I started receiving a newsletter about the subject of Geography about two years ago and find it very interesting and informative. I thought I'd post the link http://geography.about.com/ if any readers may share the same interest. There's a spot on the home page where one can sign up for the news letter. Matt Rosenberg is a professional geographer and his email news letter as one email I look forward to each time. Today's reminded the reader the the National Hurricane season began this past Saturday. For my Roseville, California inland 'home base' it's not much of an issue, but given all the climate changes and weather anomalies we're experiencing in general, I've wanted to become more knowledgeable about the subject.
And, reading about geography can become a time-consuming past-time. I start reading the highlights of his newsletter; then I start hitting reference websites, then I'm off and running - trying to learn everything possible on each subject!
In the last few years I've finally admitted that I have absolutely no sense of direction. Man-oh-man, if the sun's not shining or it's night time, I have no idea what direction is what. Thank heavens, in California we have changes in terrain to help guide lost souls like me. I do know that the Pacific Ocean is to the West - no matter where I am in California! But inland California has tall mountains on all edges of the great San Joaquin Valley so I have to be careful to not 'assume' that that particular mountain is definitely to the East!!
Just received an update on "my" volcano in Guatemala. El Fuego has been a continually active volcano. During my 18-month stay in Antigua I could easily see El Fuego every day from both houses I lived in. It was a part of my morning ritual to take a look (and lots of photos) of smoke shooting up into the air. Two times during my stay it actually erupted, sending up flames and spewing lava for several days each time. Since leaving in November it has continued to be very active - check out this raw video taken a couple of months ago .... http://www.youtube.com/watch?v=C2zHQ7Y4L8c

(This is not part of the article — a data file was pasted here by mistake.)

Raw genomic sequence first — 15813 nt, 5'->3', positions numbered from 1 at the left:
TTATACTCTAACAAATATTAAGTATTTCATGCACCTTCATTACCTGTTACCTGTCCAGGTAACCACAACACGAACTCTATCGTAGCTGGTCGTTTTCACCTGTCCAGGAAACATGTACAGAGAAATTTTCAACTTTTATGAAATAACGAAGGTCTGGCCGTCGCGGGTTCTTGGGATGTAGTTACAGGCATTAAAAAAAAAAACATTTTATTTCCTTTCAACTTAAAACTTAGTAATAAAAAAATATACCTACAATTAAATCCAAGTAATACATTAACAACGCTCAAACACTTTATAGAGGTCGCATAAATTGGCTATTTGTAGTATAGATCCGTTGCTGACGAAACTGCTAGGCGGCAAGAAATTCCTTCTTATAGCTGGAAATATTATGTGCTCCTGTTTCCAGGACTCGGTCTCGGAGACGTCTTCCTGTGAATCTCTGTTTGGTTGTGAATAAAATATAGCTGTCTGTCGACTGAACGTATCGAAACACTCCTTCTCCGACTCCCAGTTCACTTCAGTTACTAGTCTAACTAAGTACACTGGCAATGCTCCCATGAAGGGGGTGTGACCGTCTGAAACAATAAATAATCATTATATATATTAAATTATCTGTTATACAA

Volcanos, earthquakes, floods, etc. are commonplace in Guatemala - I learned a lot living there - and from Matt Rosenberg too.
Antigua, Guatemala is located at an altitude of about 6000 feet above sea level - so it is possible to look out to the distance through clouds. This is a quiet El Fuego (the peak at the left behind the cloud). The photo was taken in the late afternoon - a time of the day when El Fuego was often very quiet.
The photo below was taken early in the morning - and it was very common to see El Fuego letting off smoke and steam
Both photos were taken out my bedroom window. This was my wake-up view.
If you haven't already visited, Guatemala is a wonderful experience for the adventurer. Unfortunately it's not the easiest to navigate in an RV as the highways and roads leave lots to be desired in terms of potholes, alternate routes, etc. It's a very poor country; but the people are gentile, kind and caring. I loved my time there and can say that I have friends who I'll never forget.